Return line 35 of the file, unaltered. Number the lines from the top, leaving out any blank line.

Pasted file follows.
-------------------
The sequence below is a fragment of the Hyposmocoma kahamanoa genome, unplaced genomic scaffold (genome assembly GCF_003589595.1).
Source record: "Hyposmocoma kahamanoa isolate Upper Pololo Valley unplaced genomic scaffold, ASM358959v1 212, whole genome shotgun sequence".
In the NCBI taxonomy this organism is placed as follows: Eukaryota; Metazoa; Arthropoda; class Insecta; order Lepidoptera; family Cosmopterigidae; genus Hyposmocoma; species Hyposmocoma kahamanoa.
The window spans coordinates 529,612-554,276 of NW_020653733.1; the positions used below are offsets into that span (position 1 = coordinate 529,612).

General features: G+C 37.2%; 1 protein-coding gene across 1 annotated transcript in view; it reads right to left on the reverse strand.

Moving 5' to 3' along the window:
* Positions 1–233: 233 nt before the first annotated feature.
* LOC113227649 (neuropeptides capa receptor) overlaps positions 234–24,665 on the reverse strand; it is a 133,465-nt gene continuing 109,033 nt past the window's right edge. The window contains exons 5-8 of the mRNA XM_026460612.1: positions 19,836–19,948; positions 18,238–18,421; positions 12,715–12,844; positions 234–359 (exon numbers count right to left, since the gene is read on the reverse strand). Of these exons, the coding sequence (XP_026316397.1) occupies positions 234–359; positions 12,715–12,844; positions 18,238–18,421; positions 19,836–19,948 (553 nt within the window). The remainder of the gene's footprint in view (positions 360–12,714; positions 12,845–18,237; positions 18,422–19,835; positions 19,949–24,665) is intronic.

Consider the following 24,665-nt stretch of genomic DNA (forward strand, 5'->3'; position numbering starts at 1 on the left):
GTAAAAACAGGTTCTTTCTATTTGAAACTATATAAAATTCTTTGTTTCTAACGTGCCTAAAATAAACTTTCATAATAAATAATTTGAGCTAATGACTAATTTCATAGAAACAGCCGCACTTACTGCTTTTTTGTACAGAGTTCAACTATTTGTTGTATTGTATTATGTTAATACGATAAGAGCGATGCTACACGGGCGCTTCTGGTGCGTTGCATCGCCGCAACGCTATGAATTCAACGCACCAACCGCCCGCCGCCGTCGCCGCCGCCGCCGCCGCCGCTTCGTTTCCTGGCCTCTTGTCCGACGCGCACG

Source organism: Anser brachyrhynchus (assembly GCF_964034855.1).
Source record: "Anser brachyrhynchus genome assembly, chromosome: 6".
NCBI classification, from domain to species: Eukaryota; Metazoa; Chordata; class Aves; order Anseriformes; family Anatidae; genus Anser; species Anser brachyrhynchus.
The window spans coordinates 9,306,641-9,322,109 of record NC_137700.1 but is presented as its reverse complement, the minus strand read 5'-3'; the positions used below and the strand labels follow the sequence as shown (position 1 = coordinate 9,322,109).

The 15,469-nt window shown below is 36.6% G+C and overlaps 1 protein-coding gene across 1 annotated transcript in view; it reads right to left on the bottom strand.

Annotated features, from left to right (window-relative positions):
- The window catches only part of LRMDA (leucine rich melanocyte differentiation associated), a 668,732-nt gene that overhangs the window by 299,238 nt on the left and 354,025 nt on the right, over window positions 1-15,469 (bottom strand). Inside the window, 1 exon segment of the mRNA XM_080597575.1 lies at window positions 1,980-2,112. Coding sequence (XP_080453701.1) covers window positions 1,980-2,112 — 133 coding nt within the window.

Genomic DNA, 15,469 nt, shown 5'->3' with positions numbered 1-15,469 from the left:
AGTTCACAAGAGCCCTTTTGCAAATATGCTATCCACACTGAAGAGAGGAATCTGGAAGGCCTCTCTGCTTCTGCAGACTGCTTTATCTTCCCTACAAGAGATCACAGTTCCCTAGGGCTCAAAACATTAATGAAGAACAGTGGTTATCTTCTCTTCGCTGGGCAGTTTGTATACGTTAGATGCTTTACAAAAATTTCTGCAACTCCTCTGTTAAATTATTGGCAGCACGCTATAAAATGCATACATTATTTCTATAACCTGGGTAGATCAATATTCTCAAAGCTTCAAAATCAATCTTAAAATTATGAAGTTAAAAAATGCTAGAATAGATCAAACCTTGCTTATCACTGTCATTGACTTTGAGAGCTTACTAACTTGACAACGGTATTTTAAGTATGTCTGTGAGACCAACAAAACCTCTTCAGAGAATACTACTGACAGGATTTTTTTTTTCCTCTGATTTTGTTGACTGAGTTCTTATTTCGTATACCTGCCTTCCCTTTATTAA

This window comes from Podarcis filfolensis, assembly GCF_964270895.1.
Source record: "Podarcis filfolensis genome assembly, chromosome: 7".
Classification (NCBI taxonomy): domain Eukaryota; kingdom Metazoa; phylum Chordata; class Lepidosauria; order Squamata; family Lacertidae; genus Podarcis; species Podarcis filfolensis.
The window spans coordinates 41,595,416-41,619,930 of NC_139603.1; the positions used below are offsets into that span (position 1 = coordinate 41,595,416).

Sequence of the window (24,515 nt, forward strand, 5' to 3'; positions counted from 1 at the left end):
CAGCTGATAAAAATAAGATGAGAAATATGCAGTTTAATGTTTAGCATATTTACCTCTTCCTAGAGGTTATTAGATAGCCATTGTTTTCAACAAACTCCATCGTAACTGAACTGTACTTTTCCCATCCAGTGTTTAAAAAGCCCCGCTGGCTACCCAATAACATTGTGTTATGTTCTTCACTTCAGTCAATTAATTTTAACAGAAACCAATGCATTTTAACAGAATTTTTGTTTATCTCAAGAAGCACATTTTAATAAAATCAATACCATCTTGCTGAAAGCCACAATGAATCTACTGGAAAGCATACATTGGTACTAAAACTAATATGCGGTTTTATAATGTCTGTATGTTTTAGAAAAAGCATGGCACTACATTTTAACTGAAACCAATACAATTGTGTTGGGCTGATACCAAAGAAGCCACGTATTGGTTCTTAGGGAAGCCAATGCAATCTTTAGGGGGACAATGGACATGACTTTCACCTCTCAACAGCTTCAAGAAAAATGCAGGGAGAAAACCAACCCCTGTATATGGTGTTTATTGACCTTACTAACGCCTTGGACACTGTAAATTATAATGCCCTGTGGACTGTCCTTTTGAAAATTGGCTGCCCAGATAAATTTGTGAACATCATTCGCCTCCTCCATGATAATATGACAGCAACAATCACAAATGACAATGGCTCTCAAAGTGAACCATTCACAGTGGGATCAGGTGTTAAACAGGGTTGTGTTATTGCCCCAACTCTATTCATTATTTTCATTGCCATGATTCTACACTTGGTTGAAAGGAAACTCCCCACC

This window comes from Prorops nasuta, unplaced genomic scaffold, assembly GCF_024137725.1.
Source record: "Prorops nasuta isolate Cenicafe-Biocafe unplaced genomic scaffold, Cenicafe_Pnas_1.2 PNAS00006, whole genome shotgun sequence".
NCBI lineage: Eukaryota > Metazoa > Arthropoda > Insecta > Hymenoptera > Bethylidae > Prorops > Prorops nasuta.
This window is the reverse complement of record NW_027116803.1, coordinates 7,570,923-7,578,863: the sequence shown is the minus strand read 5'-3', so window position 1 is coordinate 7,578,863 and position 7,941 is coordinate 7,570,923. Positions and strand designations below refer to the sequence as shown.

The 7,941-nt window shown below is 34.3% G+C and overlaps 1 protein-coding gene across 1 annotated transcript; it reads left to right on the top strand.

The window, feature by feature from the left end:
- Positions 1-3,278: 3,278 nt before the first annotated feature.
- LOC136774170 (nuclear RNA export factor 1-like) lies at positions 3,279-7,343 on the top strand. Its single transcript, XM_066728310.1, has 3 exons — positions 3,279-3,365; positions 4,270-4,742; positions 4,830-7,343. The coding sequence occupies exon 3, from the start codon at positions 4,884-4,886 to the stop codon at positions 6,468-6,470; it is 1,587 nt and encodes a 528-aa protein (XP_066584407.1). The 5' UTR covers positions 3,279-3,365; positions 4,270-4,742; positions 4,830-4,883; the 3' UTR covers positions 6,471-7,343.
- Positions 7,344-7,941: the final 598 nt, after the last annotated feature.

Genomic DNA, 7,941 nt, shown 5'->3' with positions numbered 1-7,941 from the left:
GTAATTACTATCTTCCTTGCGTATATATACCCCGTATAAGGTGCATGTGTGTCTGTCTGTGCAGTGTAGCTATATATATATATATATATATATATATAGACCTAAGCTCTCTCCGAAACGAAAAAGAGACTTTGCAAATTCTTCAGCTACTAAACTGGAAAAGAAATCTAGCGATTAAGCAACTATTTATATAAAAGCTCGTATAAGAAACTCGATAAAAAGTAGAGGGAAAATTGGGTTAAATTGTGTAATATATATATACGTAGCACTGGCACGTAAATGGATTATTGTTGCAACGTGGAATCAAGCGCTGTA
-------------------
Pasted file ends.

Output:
Genomic DNA, 7,941 nt, shown 5'->3' with positions numbered 1-7,941 from the left: